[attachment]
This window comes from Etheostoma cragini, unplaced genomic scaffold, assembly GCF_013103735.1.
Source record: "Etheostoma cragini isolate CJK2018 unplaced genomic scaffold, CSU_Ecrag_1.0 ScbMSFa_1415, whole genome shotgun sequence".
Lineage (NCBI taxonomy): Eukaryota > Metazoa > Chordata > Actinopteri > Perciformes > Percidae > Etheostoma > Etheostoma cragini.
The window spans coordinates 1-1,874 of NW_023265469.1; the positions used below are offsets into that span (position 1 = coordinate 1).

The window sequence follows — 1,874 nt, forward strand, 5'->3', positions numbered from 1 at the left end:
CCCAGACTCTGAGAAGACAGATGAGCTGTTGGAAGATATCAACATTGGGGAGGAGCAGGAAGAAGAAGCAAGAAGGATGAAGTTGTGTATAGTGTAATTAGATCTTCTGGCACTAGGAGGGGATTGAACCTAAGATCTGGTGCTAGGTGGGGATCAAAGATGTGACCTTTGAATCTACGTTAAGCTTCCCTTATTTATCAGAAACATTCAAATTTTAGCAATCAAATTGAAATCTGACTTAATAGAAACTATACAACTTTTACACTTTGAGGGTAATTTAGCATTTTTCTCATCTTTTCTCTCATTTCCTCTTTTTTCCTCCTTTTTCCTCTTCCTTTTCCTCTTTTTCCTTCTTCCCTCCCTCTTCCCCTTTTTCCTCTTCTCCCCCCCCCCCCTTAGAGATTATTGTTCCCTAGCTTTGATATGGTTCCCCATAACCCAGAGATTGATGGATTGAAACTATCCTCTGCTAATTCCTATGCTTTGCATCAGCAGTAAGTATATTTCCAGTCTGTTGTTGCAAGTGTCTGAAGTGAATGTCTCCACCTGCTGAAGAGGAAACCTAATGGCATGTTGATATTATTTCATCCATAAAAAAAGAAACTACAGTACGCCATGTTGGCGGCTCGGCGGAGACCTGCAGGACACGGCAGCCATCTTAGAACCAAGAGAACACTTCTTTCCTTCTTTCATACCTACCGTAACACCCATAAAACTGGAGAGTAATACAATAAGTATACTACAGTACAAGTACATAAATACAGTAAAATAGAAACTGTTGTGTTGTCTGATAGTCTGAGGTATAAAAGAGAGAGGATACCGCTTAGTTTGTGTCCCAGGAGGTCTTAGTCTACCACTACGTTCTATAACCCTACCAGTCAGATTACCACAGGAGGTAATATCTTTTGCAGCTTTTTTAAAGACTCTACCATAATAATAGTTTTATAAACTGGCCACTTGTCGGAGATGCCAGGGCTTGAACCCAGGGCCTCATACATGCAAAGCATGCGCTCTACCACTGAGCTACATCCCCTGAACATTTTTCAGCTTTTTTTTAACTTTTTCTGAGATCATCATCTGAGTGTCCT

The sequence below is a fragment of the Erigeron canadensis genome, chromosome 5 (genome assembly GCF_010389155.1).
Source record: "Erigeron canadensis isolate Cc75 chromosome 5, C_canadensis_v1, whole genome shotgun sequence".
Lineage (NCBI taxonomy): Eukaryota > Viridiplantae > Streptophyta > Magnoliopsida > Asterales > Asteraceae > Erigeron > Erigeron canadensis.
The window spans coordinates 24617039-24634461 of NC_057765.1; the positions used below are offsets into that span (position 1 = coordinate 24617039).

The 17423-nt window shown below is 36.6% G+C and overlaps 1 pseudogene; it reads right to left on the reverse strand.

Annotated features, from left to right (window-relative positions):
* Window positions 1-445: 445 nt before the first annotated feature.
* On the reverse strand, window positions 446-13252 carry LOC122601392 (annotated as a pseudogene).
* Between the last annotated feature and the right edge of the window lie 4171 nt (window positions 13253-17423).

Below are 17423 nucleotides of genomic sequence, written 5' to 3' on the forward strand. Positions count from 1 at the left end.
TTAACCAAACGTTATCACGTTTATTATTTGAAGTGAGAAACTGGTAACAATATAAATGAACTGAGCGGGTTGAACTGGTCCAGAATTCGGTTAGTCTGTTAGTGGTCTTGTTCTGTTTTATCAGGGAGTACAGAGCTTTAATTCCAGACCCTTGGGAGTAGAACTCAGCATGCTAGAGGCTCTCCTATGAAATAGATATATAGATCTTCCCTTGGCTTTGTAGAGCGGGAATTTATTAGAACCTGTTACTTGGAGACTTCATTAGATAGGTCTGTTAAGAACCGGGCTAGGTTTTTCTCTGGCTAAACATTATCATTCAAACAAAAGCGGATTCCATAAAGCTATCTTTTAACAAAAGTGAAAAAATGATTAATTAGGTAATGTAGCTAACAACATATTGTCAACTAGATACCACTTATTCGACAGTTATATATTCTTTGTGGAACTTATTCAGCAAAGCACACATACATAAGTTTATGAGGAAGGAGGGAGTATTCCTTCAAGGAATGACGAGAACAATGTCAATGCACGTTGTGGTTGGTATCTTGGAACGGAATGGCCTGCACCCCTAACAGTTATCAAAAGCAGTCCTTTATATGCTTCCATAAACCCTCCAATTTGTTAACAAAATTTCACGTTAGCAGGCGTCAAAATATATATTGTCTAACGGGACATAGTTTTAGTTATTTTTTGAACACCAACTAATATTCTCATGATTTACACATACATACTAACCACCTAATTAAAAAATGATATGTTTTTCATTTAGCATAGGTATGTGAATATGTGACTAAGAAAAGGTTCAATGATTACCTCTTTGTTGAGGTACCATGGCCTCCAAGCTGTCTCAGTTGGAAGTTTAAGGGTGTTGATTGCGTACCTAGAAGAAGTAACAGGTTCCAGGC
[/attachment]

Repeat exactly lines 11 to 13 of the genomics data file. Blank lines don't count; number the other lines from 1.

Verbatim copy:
The 17423-nt window shown below is 36.6% G+C and overlaps 1 pseudogene; it reads right to left on the reverse strand.

Annotated features, from left to right (window-relative positions):
* Window positions 1-445: 445 nt before the first annotated feature.